Baring my teeth in what I hoped would look like a smile, I led the child to Comparative Religion. She had questions; late browsers always do. Eastern or Native American? Dream therapy or transcendence? I took off my party hat, donned my bookselling beret, and swung into action.

Twenty-five minutes passed before she seemed satisfied that we’d found the single published book that met all her criteria. She arose from the puddle of rejects pulled from the shelves, stretched languorously, and said, “OK, then, I’ll guess I’ll take this one.”

$1.05 later, she meandered out the door, stopping to idle in the local book section as I resisted the urge to give an un-Zen-like push from the rear. It’s not her fault she bought a cheap book. She’s a teen. I should be grateful she’s reading. And that she shops local. That I got a chance to talk to her about what she likes to read. She didn’t know we had a “big” (pathetic) night planned. We should be thankful that we have customers at all in this bad economy. We have friends who run bookshops that close at 9 pm and then they still have to drive or walk home.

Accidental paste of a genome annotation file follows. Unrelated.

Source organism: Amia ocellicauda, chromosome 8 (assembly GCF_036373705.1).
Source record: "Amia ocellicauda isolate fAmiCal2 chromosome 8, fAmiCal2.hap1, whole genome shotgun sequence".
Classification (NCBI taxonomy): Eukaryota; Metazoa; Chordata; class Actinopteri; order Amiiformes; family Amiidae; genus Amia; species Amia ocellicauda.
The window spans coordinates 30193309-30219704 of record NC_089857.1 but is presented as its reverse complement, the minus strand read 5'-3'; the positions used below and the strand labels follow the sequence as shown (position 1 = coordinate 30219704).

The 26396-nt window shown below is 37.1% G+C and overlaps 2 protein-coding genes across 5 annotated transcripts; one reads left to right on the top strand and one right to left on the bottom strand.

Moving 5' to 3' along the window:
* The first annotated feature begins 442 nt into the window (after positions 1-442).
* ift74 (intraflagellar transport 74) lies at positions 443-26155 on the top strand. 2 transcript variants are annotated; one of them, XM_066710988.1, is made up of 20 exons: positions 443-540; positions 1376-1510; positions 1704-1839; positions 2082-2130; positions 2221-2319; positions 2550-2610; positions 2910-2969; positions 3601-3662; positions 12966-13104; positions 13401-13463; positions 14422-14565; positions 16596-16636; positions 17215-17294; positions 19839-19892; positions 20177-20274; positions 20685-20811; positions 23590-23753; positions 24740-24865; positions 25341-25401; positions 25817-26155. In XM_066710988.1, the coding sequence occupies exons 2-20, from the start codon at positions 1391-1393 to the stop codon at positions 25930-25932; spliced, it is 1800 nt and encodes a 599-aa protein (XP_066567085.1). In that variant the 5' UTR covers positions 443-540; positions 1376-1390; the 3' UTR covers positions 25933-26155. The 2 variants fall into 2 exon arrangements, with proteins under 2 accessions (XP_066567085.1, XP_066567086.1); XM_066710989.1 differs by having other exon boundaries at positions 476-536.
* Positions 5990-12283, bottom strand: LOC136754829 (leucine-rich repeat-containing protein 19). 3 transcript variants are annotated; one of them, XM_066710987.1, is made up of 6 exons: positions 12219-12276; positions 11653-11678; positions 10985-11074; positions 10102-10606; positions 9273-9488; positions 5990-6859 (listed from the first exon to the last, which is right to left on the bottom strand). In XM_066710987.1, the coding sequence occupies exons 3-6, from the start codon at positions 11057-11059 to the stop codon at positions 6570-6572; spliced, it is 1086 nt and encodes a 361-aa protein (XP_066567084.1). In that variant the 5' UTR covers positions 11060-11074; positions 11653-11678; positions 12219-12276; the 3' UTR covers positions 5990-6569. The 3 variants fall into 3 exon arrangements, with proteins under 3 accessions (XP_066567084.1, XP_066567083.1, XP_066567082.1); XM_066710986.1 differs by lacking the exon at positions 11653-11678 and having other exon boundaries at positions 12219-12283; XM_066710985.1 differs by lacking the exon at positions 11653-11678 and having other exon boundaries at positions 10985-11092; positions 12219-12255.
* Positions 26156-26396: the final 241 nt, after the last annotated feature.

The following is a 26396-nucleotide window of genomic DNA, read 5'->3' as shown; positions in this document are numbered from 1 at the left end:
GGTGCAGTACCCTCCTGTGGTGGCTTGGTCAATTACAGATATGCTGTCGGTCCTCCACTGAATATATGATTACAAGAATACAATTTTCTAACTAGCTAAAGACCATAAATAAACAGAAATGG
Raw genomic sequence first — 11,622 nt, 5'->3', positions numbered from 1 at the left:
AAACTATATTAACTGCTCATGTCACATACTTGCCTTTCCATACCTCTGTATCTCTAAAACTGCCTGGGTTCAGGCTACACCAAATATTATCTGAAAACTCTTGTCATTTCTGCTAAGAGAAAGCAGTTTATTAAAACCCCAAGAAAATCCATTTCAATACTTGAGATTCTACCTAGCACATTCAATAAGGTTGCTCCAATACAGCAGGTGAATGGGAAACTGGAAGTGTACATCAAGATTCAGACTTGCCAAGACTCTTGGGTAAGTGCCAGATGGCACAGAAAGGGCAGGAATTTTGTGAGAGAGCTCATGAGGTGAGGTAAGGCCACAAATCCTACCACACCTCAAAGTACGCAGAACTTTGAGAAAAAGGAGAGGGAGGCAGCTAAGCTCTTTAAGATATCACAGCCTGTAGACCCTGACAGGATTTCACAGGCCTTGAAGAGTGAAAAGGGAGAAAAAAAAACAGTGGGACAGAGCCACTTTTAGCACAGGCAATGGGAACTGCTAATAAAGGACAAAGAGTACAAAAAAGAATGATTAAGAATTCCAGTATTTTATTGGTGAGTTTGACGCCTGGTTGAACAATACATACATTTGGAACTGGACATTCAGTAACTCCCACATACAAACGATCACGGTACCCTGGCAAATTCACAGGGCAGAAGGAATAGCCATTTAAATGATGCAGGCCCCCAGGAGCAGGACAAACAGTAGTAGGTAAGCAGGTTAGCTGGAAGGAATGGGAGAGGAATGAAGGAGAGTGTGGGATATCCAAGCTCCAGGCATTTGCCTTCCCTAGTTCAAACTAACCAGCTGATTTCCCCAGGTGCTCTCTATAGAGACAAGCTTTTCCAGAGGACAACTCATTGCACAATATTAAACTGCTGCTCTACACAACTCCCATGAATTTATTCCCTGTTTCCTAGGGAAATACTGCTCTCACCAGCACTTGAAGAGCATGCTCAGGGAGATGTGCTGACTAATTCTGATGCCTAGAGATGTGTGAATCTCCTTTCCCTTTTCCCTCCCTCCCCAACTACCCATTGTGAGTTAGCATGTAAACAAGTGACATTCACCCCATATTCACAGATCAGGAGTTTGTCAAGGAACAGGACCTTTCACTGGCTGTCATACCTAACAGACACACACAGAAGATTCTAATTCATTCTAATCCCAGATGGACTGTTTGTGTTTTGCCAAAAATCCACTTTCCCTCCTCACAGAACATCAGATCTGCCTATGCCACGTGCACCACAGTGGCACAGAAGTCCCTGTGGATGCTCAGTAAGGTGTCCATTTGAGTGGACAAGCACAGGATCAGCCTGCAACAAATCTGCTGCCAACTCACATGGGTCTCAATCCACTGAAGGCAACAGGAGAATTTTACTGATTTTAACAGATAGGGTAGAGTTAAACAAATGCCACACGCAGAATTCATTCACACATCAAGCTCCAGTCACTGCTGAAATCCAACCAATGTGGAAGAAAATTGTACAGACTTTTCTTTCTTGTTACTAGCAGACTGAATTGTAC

These things I chant to myself as I bolt the door and turn out all the shop lights. Munching burnt, cold pizza as the opening credits roll, Jack said, “Most of the time, it’s good to be our own bosses.”

Yes. Just perhaps a bit harder to find inner peace.

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Filed under Big Stone Gap, bookstore management, folklore and ethnography, humor, small town USA, Uncategorized, VA